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Ukraine charges Moscow-backed orthodox priest with inciting religious hate

Ukraine’s Security Service has charged a Moscow-backed orthodox priest with inciting religious hatred and trying to justify the Kremlin’s war in Ukraine.

Petro Lebid, the abbot of the 980-year-old Kyiv Pechersk Lavra — also known as the Kyiv Monastery of the Caves — was sentenced to 60 days of house arrest amid a crackdown on the Ukrainian Orthodox church over accusations that it has been collaborating with Moscow.

The church said that the Kyiv court also ordered Lebid to wear an electronic bracelet.

The priest has since publicly denied the charges.

“I haven’t done anything,” Lebid said. “I believe this is a political order.”

Ukraine’s Tass news agency reported that Lebid was ordered to live in a village about 25 miles southeast of Kyiv, but Lebid said that the home was not fit to live in.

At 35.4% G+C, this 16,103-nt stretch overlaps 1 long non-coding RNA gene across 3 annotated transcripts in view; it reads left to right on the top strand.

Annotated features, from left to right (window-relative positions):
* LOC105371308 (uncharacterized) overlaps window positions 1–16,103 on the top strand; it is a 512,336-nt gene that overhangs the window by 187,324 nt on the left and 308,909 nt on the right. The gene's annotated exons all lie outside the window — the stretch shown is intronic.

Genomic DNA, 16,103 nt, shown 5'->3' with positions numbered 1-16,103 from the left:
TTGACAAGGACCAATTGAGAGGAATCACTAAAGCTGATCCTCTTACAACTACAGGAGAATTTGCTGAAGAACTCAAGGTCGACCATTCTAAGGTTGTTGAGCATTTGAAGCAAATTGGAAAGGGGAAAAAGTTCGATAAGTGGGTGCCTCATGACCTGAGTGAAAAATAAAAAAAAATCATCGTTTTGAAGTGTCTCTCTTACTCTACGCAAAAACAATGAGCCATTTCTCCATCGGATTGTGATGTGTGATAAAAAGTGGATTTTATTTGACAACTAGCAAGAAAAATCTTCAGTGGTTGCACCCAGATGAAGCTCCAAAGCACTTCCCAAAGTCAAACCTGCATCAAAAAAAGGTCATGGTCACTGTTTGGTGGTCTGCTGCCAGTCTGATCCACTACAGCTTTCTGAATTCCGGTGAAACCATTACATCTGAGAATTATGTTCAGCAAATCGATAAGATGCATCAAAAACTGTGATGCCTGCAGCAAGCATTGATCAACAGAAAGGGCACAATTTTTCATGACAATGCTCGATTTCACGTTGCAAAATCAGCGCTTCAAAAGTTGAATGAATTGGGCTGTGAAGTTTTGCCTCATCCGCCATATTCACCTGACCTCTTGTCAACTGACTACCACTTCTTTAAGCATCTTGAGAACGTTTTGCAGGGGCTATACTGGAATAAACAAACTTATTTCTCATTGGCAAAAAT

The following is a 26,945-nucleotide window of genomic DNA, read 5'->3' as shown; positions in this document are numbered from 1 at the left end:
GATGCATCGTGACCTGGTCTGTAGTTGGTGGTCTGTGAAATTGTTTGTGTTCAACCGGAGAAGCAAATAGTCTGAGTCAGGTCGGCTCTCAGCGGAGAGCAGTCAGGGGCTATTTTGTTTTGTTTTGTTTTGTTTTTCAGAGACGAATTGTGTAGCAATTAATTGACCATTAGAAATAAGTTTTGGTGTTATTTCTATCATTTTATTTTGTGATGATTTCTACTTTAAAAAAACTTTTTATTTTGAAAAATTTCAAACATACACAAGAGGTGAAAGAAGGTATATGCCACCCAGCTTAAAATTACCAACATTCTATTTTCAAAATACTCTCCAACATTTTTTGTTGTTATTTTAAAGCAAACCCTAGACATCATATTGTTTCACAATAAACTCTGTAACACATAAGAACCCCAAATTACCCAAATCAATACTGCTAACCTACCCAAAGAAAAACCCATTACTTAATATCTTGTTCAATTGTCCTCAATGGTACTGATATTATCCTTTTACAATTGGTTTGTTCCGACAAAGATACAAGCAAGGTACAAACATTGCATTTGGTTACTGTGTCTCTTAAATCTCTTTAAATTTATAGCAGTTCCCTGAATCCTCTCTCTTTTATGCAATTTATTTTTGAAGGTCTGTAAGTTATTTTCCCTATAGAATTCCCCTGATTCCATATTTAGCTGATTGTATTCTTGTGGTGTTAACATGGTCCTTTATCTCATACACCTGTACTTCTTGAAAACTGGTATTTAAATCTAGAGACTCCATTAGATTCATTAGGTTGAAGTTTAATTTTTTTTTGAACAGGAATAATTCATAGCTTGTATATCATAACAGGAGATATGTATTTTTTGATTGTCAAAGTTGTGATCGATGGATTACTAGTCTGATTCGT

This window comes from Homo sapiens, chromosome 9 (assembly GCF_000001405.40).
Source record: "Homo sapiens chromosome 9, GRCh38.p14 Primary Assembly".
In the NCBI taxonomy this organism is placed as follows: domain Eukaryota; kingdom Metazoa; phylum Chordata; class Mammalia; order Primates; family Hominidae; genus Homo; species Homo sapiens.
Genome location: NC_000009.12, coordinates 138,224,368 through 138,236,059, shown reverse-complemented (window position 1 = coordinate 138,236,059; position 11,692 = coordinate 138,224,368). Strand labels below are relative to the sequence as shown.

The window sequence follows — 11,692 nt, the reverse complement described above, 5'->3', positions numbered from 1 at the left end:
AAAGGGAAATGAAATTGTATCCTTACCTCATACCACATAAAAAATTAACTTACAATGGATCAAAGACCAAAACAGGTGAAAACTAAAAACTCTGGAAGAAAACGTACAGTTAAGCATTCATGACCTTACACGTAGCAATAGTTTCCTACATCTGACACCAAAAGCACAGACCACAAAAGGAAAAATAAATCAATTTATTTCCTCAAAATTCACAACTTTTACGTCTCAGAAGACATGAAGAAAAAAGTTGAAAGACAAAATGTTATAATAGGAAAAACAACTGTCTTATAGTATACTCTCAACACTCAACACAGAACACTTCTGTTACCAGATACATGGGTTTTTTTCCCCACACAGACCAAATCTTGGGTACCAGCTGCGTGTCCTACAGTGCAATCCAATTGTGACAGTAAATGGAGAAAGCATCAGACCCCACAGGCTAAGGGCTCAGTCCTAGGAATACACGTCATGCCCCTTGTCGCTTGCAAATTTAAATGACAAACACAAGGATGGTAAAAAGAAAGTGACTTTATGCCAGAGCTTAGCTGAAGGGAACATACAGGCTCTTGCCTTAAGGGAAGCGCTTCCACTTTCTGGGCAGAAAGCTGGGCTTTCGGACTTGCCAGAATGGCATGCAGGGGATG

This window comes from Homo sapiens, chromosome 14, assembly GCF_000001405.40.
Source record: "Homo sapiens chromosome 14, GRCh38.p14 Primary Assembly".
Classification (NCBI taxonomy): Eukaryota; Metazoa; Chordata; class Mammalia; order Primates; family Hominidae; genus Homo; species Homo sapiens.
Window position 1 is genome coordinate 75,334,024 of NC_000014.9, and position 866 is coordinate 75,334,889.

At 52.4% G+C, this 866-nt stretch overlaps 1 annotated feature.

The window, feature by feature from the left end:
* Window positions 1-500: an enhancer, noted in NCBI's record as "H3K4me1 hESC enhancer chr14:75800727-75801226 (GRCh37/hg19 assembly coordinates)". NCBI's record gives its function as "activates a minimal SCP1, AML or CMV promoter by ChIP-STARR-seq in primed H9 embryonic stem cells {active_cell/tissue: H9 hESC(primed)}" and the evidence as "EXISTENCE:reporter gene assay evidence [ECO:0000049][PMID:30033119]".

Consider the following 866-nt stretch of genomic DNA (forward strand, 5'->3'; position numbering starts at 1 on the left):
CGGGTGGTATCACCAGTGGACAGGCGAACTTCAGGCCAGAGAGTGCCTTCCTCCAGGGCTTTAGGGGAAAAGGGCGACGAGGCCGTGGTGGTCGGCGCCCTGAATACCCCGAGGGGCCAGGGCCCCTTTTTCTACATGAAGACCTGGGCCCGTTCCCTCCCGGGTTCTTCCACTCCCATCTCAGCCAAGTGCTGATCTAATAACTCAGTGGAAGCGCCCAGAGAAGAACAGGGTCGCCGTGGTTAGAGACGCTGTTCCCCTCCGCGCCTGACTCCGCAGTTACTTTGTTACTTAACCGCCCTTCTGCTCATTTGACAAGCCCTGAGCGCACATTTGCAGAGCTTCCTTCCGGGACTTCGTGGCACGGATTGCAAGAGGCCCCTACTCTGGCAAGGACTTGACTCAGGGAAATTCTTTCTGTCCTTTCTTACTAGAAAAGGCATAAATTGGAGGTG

“There is nothing to sleep on, no heat and no light,” the priest said.

“There is no kitchen, no spoon. But it’s ok, I’ll endure it all.”

Lebid had previously been living at the monastery, but the government ordered the church to leave by midnight on Wednesday.

Lebid's lawyer, Mykyta Checkman, represented the priest during his hearing in Kyiv District Court.

However, members of the Ukrainian Orthodox Church refused to leave the monastery and did not let representatives of the government enter the building, causing a scuffle to break out early Thursday morning.

Ukrainian Culture Minister Oleksandr Tkachenko condemned the “brutal” response representatives of the government were met with and said a complaint had been filed with the police

Russia has since expressed outrage at the crackdown targeting the Orthodox Church.

“Such actions are increasingly plunging Ukraine into the Middle Ages in the very worst sense of the word,” foreign ministry spokeswoman Maria Zakharova wrote on Telegram.